3. Veed: An eye-catching, creative, and unique video is sure to catch the attention of potential customers online. This service matches you with videographers who share that vision with you, and who can create that video. They can even create ‘micro-content’, that will get your message out there without taking up your customers’ valuable time.

9 Tools To Outsource Your Content: Graphic, Text and Video - Duct Tape Marketing

Now that you have these nine tools to hand, you can outsource your content creation to some of the most capable people in the business. Have them handle your graphics, text content, and visual content, and you can get back to doing what you do best. Try them out and see for yourself.

Mary WaltonMary Walton is a professional editor from Santa Monica. She studied in Australia and traveled the world. Loves writing and e-learning. Find her recent rumblings at educational blog Simple Grad. Follow Mary on Twitter and Linkedin!

6 Tools We Use at Typeform to Amplify Our Marketing Productivity

6 Tools We Use at Typeform to Amplify Our Marketing Productivity -Duct Tape Marketing

photo credit: Unsplash

Working in marketing can be very demanding. KPIs, meetings, brainstorming sessions, monthly revenue, never-ending checklists… the list goes on. Luckily, we live in a time where productivity hacks are easy to find. Even easier than catching Pokémon.

Regardless of whether you’re in a large team or an army of one, at the end of the day, it’s all about working to achieve your goals. To do so, staying organized and focused is key. At Typeform, web apps are a must. Here are six of our favorite tools that help us get stuff done.

1. SaneBox for sorting out our email

There are two kinds of people in our team: those who aim for “inbox zero” and those who prefer the “filtered email” approach. Either way, keeping email organized can be a difficult task, especially if you’re subscribed to an endless list of newsletters. That’s where SaneBox comes in. This tool, as the name suggests, keeps you sane by cleaning up your inbox in minutes. It also creates automatic file uploads to the cloud and lets you snooze your email for later—a must-have for when it’s time to focus.

2. Trello for getting organized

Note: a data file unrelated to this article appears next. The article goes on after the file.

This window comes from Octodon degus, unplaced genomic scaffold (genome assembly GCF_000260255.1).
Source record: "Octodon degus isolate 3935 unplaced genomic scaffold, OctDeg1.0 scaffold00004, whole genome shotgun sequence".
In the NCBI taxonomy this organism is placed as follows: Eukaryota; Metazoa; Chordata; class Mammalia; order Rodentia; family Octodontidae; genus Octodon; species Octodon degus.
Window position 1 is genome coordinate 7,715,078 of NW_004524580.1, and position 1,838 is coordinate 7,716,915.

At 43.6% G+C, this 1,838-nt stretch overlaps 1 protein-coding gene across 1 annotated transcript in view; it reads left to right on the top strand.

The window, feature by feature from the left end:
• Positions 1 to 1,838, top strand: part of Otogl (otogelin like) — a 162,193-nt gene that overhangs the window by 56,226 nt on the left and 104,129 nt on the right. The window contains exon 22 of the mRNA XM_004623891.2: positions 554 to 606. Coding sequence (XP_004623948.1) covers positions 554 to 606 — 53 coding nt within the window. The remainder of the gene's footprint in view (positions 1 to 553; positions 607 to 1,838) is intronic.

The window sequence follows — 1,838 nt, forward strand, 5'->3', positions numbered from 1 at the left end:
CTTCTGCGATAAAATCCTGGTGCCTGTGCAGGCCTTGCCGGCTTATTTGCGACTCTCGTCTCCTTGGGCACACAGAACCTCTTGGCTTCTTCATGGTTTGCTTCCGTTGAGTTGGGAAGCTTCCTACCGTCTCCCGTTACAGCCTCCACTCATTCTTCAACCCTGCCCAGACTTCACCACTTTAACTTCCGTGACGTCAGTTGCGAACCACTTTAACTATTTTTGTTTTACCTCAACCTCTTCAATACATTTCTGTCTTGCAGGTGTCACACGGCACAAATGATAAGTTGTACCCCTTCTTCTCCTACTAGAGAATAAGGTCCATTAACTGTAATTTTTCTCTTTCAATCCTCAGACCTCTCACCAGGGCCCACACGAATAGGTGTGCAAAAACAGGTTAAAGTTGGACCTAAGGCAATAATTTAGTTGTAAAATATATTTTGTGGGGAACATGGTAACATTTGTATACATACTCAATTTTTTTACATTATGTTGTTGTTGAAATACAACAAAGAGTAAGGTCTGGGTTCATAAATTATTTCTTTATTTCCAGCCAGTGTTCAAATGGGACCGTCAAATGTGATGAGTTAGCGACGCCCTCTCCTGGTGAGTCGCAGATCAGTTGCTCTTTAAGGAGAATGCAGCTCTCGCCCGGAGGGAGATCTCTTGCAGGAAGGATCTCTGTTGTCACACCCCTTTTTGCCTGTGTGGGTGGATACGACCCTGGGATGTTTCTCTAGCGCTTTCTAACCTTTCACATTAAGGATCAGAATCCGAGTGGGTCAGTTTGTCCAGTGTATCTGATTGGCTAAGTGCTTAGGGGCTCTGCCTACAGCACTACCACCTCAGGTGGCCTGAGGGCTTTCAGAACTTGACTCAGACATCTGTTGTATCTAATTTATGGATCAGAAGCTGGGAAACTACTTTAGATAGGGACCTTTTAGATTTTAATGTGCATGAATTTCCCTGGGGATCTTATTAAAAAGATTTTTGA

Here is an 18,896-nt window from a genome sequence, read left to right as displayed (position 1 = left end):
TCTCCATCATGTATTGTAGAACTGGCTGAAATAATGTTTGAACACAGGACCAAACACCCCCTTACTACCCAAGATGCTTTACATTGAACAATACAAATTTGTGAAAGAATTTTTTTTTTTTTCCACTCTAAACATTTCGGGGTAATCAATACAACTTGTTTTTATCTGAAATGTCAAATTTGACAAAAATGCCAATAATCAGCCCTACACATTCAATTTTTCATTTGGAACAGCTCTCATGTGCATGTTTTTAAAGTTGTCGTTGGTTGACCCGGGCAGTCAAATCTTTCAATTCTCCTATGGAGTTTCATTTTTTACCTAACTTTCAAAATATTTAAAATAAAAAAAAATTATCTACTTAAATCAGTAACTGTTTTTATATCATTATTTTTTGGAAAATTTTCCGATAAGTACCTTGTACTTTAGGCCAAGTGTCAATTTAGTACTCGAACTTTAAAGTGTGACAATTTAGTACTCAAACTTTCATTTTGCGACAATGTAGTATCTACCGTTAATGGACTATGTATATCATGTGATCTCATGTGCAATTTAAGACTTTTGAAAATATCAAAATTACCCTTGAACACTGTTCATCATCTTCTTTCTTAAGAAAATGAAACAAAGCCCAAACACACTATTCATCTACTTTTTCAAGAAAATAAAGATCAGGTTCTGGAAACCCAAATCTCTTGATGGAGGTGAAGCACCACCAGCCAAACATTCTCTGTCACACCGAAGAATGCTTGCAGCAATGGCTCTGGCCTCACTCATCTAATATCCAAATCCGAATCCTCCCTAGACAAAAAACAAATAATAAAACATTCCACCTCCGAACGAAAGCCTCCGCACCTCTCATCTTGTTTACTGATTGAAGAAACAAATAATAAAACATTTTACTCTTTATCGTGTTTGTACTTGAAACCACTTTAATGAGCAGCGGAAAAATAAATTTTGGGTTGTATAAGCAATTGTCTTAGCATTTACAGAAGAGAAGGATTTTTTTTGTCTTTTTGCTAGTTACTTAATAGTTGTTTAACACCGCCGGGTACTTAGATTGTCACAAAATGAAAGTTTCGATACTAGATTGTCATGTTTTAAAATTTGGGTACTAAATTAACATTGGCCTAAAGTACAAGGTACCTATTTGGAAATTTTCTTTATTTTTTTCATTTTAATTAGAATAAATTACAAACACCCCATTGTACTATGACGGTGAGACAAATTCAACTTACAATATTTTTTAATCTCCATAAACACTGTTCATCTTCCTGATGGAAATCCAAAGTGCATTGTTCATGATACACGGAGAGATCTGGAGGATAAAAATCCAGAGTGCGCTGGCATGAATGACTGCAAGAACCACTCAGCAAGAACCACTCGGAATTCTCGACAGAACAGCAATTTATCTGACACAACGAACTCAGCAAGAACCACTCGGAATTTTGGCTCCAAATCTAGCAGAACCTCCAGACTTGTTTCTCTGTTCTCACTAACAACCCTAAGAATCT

Organizing our day-to-day goes way beyond Google Calendar. We seem to have a thousand and one projects in motion at any one time. Project managing is a tough job. That job is made easier for us by using one of our favorite tools, Trello. Perhaps SCRUM methodologies work best for you, or maybe you’re perfectly fine with a good ol’ checklist. Trello is a great management tool that will keep your project organized from start to finish.

3. Feedly for finding the best content

At Typeform, if there’s one thing we love to do lots of, is reading online content. We need to keep up with the latest trends and always like to find new and great examples of top-notch content online. Feedly makes this task easier. This tool lets you make carefully curated lists based on your area of interest. However niche you want your reading list to be, discovering, reading, and monitoring content has never been simpler.

4. Meet Edgar for distributing content

One of the best hacks for social media marketing is scheduled content distribution. But we always found that the available tools were quite limited… until we met Edgar. Meet Edgar is a social media distribution tool that automatically fills itself out by recycling and queuing your content. You can create “buckets” of different types of content, and tell the app how often to share something from each bucket. It’s a massive time-saver.

5. Canva for creating beautiful and shareable images

Statistics show that Facebook posts with images drive 2.3x more engagement than those without and articles with images have 94% more views. So visuals are the way to go. When in doubt, Canva has got you covered. Canva is a complete graphic design tool for non-designers that lets you create beautiful visuals that make your content more attractive. It also has specific image sizes for every platform—allowing you to reach across multiple channels. We’re lucky enough to have an in-house design team at Typeform, but we use Canva to create quick, good-looking images to share in presentations, etc.

6. Crazy Egg for optimizing our website

Having a beautiful website that’s friendly, engaging, and simple is key for us. However, we sometimes want to know how much people are actually engaging with our content. Do they scroll? Have they seen that link? Do they know there’s a “see more” button at the bottom? This is where Crazy Egg comes in. It shows you how your visitors interact with your website through heat maps and scroll maps. This lets you see what works, what doesn’t, and where people are getting lost.

Whether you’re a full-scale marketing team or on your lonesome, we all ask ourselves the same question at some point: “how can I be more productive?” Hopefully with this selection of tools you’ll find that your efforts will be simplified and your results amplified without losing focus.

Joanne TorresJoanne Torres is an online & outreach marketer at Typeform. Compared to the industry average, Typeform has 4x higher completion rates due to their human-first design approach—keeping people’s attention from start to submit. Whether collecting customer feedback or having any other type of conversation with your customers, typeforms are beautiful, friendly, and engaging.

Twitter: @possiblyjoanne